Rashmi Drolia, TNN | Jun 4, 2014, | To read the full story, click here>>
RAIPUR: For tribals residing around Boma hill in Chhattisgarh’s Dantewada district in Bastar, it’s sin to climb or step up on this hill and doing so costs the offender Rs 500.
In a unique style to conserve environment and pay respect to religious sentiments, locals believe that this breast-shaped hill was the chest of the goddess they have been worshipping since years, hence it wasn’t supposed to be climbed or stepped upon.
Located about 25 kilometers from Dantewada near Nelguda village, the virgin hill stands high on banks of Indravati river. “It serves two purposes, one the religious sentiments remain intact and secondly the forest, medicinal plants, woods and wildlife remain safe and conserved. Absolutely untouched,” Parmanand Pujari of Chote Tumnar temple told TOI. Boma in Gondi dialect means breast, he explained the significance of name of the hill and said that the amount of Rs 500 collected from offenders is later utilized during annual ‘mahotsav’ of goddess Mahagauri. […]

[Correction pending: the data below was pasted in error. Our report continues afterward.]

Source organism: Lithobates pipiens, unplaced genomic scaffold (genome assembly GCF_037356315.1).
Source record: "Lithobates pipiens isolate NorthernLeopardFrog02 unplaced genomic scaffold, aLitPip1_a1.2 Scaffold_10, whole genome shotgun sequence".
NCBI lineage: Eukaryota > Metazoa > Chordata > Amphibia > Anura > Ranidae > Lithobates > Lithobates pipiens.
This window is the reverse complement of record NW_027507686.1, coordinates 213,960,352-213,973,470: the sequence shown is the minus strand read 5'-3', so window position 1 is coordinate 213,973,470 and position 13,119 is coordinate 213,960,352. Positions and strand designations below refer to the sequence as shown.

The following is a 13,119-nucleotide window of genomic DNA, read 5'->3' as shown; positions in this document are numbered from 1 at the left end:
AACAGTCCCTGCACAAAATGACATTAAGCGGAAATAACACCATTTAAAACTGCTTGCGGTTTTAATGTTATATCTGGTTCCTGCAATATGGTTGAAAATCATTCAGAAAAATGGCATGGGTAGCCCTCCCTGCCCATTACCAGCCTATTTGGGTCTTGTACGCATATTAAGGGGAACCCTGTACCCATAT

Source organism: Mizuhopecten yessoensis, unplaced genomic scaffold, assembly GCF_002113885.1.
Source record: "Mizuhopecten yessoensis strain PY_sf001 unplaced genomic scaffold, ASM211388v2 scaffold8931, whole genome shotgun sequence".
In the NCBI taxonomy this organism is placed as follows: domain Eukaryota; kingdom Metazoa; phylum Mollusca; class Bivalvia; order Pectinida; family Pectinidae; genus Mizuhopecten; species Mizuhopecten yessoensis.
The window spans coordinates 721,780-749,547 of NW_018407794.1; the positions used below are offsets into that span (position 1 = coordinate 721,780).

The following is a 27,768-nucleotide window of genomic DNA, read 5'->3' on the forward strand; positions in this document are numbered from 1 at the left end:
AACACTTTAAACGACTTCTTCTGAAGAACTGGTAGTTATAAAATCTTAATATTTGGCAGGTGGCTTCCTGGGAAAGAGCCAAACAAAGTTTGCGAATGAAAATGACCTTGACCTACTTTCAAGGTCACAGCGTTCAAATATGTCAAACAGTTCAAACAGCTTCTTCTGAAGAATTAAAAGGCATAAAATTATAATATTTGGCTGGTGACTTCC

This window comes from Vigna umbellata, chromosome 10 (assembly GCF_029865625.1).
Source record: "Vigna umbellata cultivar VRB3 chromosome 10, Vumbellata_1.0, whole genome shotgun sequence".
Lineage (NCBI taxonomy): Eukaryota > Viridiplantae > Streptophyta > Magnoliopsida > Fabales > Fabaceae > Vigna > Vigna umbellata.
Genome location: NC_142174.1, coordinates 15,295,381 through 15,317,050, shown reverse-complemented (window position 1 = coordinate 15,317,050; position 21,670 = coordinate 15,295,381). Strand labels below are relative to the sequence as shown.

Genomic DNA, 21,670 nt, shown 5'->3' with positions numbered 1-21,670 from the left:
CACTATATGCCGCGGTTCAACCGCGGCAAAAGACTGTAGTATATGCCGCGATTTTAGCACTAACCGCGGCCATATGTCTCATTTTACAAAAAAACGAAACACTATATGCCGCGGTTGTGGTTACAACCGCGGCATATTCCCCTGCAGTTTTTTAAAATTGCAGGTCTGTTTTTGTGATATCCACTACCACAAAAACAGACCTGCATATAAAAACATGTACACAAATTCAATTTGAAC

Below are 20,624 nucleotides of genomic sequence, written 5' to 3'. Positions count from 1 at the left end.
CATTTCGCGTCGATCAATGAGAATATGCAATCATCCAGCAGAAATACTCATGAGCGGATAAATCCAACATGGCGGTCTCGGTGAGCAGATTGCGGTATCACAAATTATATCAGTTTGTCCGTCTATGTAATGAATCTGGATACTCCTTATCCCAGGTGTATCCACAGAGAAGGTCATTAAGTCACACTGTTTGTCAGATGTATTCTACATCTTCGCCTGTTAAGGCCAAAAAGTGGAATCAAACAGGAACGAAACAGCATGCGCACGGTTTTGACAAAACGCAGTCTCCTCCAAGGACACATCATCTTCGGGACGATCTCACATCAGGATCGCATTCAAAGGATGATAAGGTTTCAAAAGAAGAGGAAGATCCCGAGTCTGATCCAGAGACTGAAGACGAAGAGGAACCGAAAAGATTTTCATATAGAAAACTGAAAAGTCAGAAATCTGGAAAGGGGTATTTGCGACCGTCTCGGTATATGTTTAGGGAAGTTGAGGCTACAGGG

While environmentalists believe it was a way of capturing the hill and its products on pretext of religious sentiments, it was of course conserving the environment in the other way. They said there was at least one patch which may remain untouched and wouldn’t be excavated for minerals or forest wood.
From readers’ comments
“Tribal people always protected our enviornment and they satisfied by the minimum requirement for the time being for existence and never in the habit of destroying the environment.”
“In a unique style to conserve environment and pay respect to religious sentiments, locals believe that this breast-shaped hill was the chest of the goddess they have been worshipping since years, hence it wasn’t supposed to be climbed or stepped upon.”
Source: Bastar’s tribal way to preserve environment – The Times of India
Address : http://timesofindia.indiatimes.com/home/environment/the-good-earth/Bastars-tribal-way-to-preserve-environment/articleshow/36065503.cms
Date Visited: Wed Oct 08 2014 18:34:00 GMT+0200 (CEST)